Article Feature image - Hames Sharley Architecture, Urban Design, Planning and Interior Design

Curtin University’s iconic Library will undergo a $60 million refurbishment including a large atrium and auditorium-style study stairs as part of plans to modernise the building in time for its 50th anniversary.

Hames Sharley is working with international partner Schmidt Hammer Lassen Architects to deliver the TL Robertson Library’s design solution.

The TL Robertson Library is the busiest building on Curtin’s Perth Campus with two million visits a year, which includes members of the wider community.

Curtin University Vice-Chancellor Professor Deborah Terry said the role of libraries was changing as a result of the rapid advances in technology and the major refurbishment would ensure Curtin’s Library continued to respond to the contemporary needs of the community.

“Hames Sharley is a leading national design practice with offices all over Australia and Danish firm Schmidt Hammer Lassen brings global expertise to contemporary library design with experience in China, New Zealand, Canada and Denmark,” Professor Terry said.

“This project will support the TL Robertson Library’s role as a key meeting place and activity centre on Curtin’s Perth Campus and its transformation into a place for digital innovation and social collaboration for students, staff and the wider community.”

Hames Sharley Director and Education Leader James Edwards said supporting and enhancing the design profession in Western Australia was of the highest importance.

“As the State’s largest employer of building design professionals, Hames Sharley is delighted that we have been able to bring internationally recognised colleagues Schmidt Hammer Lassen to Perth to work with the University, and with our Curtin-educated architects and interior designers,” Mr Edwards said.

“The local knowledge and sensitivity combined with a Danish perspective has produced a uniquely Curtin design. We believe the completed project will make a great contribution to the ongoing mission of the University – and we hope it will be an inspiration to all students of design.”

Schmidt Hammer Lassen Architects Founding Partner Morten Schmidt said the firm was driven by three core principles when designing TL Robertson Library: openness, access and well-being.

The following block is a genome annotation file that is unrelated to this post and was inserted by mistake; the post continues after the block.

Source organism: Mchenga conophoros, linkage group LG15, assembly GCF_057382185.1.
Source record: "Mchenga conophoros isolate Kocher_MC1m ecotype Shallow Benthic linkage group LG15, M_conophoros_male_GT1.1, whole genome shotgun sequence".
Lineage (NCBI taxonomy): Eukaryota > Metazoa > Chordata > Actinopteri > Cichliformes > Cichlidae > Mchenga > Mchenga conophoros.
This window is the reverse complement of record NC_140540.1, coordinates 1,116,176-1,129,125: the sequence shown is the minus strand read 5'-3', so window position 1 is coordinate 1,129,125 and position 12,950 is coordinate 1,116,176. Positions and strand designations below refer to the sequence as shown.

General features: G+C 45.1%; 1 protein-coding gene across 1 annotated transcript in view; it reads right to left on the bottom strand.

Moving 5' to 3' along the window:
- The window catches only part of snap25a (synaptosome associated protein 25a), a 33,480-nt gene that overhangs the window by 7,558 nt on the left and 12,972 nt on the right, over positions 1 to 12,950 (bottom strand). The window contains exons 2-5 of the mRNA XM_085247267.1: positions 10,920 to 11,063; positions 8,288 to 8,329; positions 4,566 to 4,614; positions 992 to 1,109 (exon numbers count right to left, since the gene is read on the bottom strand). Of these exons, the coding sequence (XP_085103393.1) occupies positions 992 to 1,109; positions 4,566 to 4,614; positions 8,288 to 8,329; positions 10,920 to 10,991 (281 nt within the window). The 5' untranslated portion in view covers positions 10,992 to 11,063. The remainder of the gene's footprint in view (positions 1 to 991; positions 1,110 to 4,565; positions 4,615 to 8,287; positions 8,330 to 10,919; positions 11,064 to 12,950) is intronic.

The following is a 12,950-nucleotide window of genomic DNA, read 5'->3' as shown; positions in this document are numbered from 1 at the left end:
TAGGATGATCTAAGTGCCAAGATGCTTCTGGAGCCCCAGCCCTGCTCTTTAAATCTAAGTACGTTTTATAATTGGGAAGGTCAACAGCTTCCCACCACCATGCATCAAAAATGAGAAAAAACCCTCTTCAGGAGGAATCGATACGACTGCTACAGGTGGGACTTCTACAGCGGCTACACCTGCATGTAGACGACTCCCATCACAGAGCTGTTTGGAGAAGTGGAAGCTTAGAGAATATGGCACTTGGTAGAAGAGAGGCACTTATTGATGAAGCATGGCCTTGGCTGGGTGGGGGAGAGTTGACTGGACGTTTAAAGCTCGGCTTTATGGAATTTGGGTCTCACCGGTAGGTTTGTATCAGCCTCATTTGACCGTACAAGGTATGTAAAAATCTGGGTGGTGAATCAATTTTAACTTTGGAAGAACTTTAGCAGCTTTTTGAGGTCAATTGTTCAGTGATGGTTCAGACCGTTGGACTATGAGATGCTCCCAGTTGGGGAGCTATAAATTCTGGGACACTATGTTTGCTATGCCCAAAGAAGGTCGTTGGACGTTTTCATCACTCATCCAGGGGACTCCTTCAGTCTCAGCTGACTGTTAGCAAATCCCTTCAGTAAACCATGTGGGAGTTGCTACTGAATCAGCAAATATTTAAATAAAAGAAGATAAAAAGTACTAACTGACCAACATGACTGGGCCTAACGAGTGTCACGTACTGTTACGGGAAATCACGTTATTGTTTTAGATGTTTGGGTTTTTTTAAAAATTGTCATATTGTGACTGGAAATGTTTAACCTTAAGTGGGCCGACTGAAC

“The design complements the building’s original features with bold, contemporary architectural interventions that focus on warm, natural materiality, and contrast the original structure with open lightness,” Mr Schmidt said.

“The journey through and within the building is simplified by creating strategic architectural connections between spaces that are fluid and intuitive. The transformation will visually and physically connect the library to the heart of the campus and the new developments, further underlining the importance of libraries in higher education – not only as institutions for academic endeavour, but also as cultural meeting points for all.”

The new features include a large atrium in the centre of the building with auditorium-style study stairs connecting the second and third levels as well as new flexible teaching spaces. The refurbishment aims to address ageing infrastructure and enhance the experience for students.

“The re-design focuses on preserving the building’s iconic brutalist architecture and creating additional internal spaces spanning more than 2000sqm to facilitate informal learning, knowledge sharing and collaboration across the University,” Professor Terry said.

“The design will also enhance the Library’s connection with Sir Charles Court Promenade and the surrounding public areas.”

Construction is expected to start later this year and will be staged to ensure the library remains open throughout all stages of works.

The TL Robertson Library will celebrate its 50th anniversary in 2022.